The dark arts of Ion Torrent Sequencing
- Post by: Andrew Shaw
- November 9, 2015
- 3 Comments
All technologies, have their advantages and disadvantages, and next generation sequencing (NGS) is no different. For the time being, the current dominant forces in NGS are Illumina, which is based upon detecting a flash of light as fluorescent nucleotides are incorporated, or Ion Torrent, where nucleotide incorporation is detected in the form of a change in pH. Illumina has made its technology user friendly and produces high quality data, but is expensive and sensitive to misalignment of the lens used to photograph the flow cell, whereas Ion Torrent is (relatively) cheaper and less sensitive to shakes, but historically results in poorer quality data and user friendliness is far behind Illumina. Ion Torrent’s answer to addressing consistency and user friendliness has been to release the Ion Chef; effectively a robot which performs the steps from library to chip. Life without an Ion Chef is very different. Like any method, the instructions that come with the supplies tells you what to do, but it doesn’t tell you the ‘tricks’: those little touches that make you hit the sweet spot. In the non-chef protocol, for the Ion Proton, there are various points throughout the procedure, from RNA to sequence data, where little touches help.
My experience has been using the Ion Proton for transcriptomics, so any ‘recommendations’ when it comes to Ion Torrent sequencing refer to RNAseq.
Library preparation begins with good quality RNA. The standard way to determine RNA quality is to assess the integrity and ratio of the ribosomal RNA peaks. Originally this was simply an agarose gel, but nowadays the Bioanalyzer or Tapestation from Agilent are commonplace and provide a ‘RIN’ value indicating the RNA quality. For anyone thinking of buying one, given the choice between Bioanalyser and Tapestation, personally I’d choose the Bioanalyzer every time as the reagents seem to be much more stable overtime. For quantification it is widely accepted that dye-based methods of quantitation, e.g. Qubit, are much more reliable than spectrophotometry, e.g. NanoDrop.
The amount of RNA used to generate the library can be very small, but should be sufficient that the resulting library is representative of the RNA population in the sample. Currently, I poly(A) enrich 1.5µg of total RNA and use the entire eluate as the input for the RNAseq V2 kit from Ion Torrent. The protocol provided suggests 3 minutes of fragmentation for <100ng of poly(A) enriched RNA as an input. Fragmenting for this long though will produce short reads, whereas a shorter incubation, e.g. 1min 30sec will result in longer reads, which may be beneficial when it comes to aligning the reads to the reference. When it comes to the clean-up after fragmentation, and this applies to all of the clean-ups, big emphasis is placed upon precise volumes. It’s true, this is important, but just as important – and something not in the manual – is that the ethanol MUST be fresh. As soon as the bottle is open the quality drops. It’s prudent to make aliquots from a freshly opened bottle, especially if you want batch –to-batch consistency among your libraries.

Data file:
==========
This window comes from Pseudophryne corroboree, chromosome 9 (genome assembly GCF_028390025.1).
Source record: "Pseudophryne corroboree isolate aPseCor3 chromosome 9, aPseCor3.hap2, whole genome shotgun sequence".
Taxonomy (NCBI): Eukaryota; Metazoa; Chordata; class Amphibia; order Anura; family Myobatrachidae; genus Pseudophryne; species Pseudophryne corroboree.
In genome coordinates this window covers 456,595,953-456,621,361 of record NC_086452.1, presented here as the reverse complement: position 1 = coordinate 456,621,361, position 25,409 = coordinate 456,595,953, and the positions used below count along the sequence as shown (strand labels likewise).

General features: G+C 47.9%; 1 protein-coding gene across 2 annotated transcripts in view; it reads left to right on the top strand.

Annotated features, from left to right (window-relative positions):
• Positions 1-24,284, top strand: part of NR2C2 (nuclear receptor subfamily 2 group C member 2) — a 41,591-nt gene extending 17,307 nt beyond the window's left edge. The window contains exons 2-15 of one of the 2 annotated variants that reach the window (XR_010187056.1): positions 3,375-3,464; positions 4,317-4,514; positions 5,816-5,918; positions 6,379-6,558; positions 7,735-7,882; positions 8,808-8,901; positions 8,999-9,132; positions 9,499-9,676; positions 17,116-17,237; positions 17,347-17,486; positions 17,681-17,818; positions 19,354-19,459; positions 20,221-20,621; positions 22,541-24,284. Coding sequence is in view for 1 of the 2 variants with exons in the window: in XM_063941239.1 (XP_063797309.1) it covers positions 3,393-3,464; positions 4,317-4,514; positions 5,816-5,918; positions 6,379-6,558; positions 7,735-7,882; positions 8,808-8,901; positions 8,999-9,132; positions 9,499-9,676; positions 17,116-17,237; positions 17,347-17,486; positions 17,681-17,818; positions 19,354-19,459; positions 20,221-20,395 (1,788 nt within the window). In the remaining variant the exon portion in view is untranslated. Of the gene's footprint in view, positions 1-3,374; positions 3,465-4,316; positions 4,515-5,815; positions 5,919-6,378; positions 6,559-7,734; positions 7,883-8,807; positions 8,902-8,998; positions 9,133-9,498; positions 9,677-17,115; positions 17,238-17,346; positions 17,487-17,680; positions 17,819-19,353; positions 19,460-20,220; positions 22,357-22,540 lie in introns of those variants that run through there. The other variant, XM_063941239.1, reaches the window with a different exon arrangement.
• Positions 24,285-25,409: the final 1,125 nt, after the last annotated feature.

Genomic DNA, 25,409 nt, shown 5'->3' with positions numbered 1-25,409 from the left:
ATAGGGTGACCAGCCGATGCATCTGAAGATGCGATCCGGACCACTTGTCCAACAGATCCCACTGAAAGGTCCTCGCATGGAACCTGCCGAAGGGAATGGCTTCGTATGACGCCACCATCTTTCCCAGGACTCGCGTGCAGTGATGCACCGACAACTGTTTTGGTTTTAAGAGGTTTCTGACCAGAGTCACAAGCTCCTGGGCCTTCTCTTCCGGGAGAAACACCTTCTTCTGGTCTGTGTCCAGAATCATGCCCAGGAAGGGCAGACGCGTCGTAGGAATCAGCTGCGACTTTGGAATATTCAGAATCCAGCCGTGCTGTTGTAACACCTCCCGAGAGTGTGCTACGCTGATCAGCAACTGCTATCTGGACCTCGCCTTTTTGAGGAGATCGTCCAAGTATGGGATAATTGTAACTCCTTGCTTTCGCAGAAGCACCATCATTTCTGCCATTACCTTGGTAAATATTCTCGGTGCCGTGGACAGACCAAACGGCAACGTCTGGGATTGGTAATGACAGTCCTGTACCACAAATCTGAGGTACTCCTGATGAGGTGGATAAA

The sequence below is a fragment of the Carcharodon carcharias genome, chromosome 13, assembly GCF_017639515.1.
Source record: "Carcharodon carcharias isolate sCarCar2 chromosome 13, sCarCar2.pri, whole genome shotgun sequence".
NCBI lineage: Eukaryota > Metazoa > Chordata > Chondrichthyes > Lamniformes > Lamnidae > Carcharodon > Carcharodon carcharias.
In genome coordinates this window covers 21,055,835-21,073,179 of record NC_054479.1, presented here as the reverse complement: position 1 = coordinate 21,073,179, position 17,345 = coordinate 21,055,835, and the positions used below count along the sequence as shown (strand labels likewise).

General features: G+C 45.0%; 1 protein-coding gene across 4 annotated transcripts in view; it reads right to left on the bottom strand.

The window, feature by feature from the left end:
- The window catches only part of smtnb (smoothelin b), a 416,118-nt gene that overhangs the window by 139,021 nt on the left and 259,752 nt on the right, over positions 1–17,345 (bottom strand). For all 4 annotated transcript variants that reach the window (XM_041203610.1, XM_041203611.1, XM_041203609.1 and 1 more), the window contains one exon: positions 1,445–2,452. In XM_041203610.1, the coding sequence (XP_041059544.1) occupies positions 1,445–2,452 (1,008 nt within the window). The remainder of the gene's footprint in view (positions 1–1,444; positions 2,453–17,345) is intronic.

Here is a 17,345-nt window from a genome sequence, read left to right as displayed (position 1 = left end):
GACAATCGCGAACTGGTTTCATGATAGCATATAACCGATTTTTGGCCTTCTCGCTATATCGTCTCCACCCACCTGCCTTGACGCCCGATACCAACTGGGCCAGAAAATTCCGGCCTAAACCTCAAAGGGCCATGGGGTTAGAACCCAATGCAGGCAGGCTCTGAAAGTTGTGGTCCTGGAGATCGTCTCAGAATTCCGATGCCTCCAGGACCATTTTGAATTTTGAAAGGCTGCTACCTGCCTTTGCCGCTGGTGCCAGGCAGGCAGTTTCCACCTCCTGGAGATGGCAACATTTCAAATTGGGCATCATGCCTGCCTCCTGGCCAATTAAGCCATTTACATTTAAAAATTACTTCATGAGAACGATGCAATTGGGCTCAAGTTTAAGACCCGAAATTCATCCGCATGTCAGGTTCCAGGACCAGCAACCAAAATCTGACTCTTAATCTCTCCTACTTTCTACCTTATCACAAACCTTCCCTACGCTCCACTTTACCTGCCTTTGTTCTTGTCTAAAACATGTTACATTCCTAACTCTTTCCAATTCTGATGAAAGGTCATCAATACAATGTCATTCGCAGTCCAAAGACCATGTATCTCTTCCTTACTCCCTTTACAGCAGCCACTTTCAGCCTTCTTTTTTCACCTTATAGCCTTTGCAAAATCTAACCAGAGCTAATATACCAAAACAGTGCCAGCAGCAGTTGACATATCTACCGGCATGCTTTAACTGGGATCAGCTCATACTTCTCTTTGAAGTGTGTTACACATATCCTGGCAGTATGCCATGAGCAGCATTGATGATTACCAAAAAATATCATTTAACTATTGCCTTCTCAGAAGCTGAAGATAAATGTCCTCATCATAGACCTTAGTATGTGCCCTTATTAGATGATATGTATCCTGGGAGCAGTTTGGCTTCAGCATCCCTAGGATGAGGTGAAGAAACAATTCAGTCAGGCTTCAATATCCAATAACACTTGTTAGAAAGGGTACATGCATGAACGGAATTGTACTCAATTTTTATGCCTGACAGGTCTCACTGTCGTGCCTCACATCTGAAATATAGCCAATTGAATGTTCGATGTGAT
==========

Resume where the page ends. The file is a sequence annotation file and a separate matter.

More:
When it comes to barcoding, if possible plan ahead such that the successive runs on the Proton utilise different barcodes. In this way it may help to remove inter-run contamination of data.
Library QC is also important, again, use the Qubit. Once amplified, using 1.5µg of total RNA input results in libraries that need to be diluted a lot to reach the required dilution for the OT2, either 100pM (and use 8µl in the OT2 reaction), or 8pM (and use 100µl in the OT2 reaction). More DNA than this will result in an increase in polyclonal spheres. It may be tedious vortexing the ISPs for a full minute prior to their addition to the OT2 reaction, but it’s important and adding the ISPs is the last thing I do prior to starting the OT2.
After enrichment and loading (adding 10µl of 50% annealing buffer prior to adding to the chip), the foam washes aren’t to be underestimated. The wells may be perfectly loaded with perfectly templated ISPs, but unless the surface is washed properly, the amount of data will be reduced. Whereas the protocol states two washes, I perform a minimum of 4, some run slowly, some faster. The goal each time is to generate a fine foam. For this the pipette tip makes a surprising amount of difference; unless there is a sufficiently narrow opening to the tip, it is difficult to generate a good foam. It is also sometimes possible to ‘over-foam’, whereby pipetting too much will result in the small bubbles becoming bigger.
I’m not sure how much of a difference it makes, but I try to add the polymerase as slowly as possible and leave the chip to sit still for at least 5 minutes before moving it.
These are simply some of the habits I’ve picked up. The protocol is much improved compared to previous versions but, ultimately, the best option would be to buy an Ion Chef!